John Maxwell wrote ““leadership has nothing to do with comfort and everything to do with progress.” I think it’s also true that leadership takes on a lot of forms. Ideally, it should be earned and demonstrated over time – and *then* you get the title or role where you’re leading…based on your history & examples. Many times it seems people are in management roles and similar as a fluke. Well, nobody else was a fit so this person will/can do it. That just doesn’t seem to produce outcomes, create leaders, or foster positive team dynamics.
Last month I attended a conference and the keynote speaker said…”If nobody is following you, you’re just taking a walk.” referencing being a good leader. Leaders need followers. And if nobody really wants to follow you, that’s a bad sign. If you’ve been a part of a good leadership team, you know when you’re not part of a good one.
About ten years ago I was part of the New Bern Chamber of Commerce’s “Leadership Craven” program. I can’t remember every detail but it lasted about 10 months with a one day per month commitment where the group of 25 or so visited various places around the area. We learned about services, we gave tours of our current worksite and discussed various topics, and we connected with each other in meaningful ways. We did team building activities and we were all committed to the process, from start to finish. At the time I didn’t have kids but I was working two jobs – one involved a good amount of travel and the other was teaching early fitness classes at Gold’s Gym – so I had to juggle a fair amount but not a crazy amount.
I learned a lot in that class. The biggest thing I learned was how one of Maya Angelou’s quote really resonated with me – people will forget what you say but they will never forget how they make you feel. Even though I was in community health (and low man on the totem pole among these business minded peers) they all treated me equally. And now that I have the gift of hindsight many of them had young kids, they were business owners/CEO level, and were probably juggling 100 personal things on top of work they still showed up to all the classes, they were on time, and they were respectful to everyone regardless of status in the group. Nobody’s schedule felt more of a priority than anyone else’s. Nobody was constantly given a free pass on not showing up or contributing. In fact, you could only miss one event – then you were booted. And we all knew this going into it. It had a significant price tag too! My take-away from that process showed me that it’s “normal” for people to commit, show up, and follow through.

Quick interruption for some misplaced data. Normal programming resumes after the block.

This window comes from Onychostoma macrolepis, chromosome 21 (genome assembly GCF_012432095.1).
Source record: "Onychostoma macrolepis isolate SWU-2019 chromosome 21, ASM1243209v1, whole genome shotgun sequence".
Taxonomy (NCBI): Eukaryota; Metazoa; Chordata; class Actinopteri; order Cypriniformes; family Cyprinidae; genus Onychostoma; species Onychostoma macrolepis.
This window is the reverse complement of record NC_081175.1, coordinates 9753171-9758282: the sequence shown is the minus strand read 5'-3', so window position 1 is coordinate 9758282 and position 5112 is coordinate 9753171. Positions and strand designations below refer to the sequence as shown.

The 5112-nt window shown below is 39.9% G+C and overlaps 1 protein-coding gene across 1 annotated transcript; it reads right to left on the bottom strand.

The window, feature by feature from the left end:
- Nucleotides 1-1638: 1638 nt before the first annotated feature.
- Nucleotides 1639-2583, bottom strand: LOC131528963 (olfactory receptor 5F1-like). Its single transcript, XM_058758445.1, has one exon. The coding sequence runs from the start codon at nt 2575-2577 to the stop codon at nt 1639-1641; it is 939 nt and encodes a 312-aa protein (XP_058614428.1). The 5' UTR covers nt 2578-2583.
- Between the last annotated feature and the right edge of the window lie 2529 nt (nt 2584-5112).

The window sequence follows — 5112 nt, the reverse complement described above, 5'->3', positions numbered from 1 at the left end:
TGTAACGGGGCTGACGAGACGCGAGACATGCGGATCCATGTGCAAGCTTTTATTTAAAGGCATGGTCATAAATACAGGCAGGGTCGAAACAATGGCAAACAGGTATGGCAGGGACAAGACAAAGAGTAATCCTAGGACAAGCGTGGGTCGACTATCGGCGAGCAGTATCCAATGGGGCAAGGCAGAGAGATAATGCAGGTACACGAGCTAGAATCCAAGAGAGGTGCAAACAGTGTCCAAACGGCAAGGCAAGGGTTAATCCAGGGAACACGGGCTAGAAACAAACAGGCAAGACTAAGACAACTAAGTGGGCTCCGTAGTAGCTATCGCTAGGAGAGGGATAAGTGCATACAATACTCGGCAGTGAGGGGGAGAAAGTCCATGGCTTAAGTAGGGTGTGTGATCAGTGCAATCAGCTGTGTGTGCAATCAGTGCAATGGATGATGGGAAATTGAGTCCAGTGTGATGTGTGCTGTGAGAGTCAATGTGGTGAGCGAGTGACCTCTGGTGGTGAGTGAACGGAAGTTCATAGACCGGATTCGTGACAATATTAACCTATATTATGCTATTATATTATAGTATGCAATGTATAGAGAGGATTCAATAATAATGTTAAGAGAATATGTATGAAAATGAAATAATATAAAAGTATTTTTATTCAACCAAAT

Good intentions aren’t gonna’ cut it. I think great leaders know when they are in over their head and can ask for help. Great leaders don’t hide the stuff that isn’t going well; they uncover it and deal with it, and own what part is theirs. They also provide equity among their team/subordinates as it relates to work loads, deadlines, and accountability. Excellent leaders can see (and anticipate) patterns of behavior ahead of time and mitigate situations before they become situations.
Recently I’ve taken two online courses about Leadership and read a few books. It’s always eye opening to me in different ways to see things from a different perspective. Being a parent is also a great, real life, honest experiment in leadership. What you do and say is magnified by your kids – the good and the bad (especially the bad!!). And that’s not much different in the work place!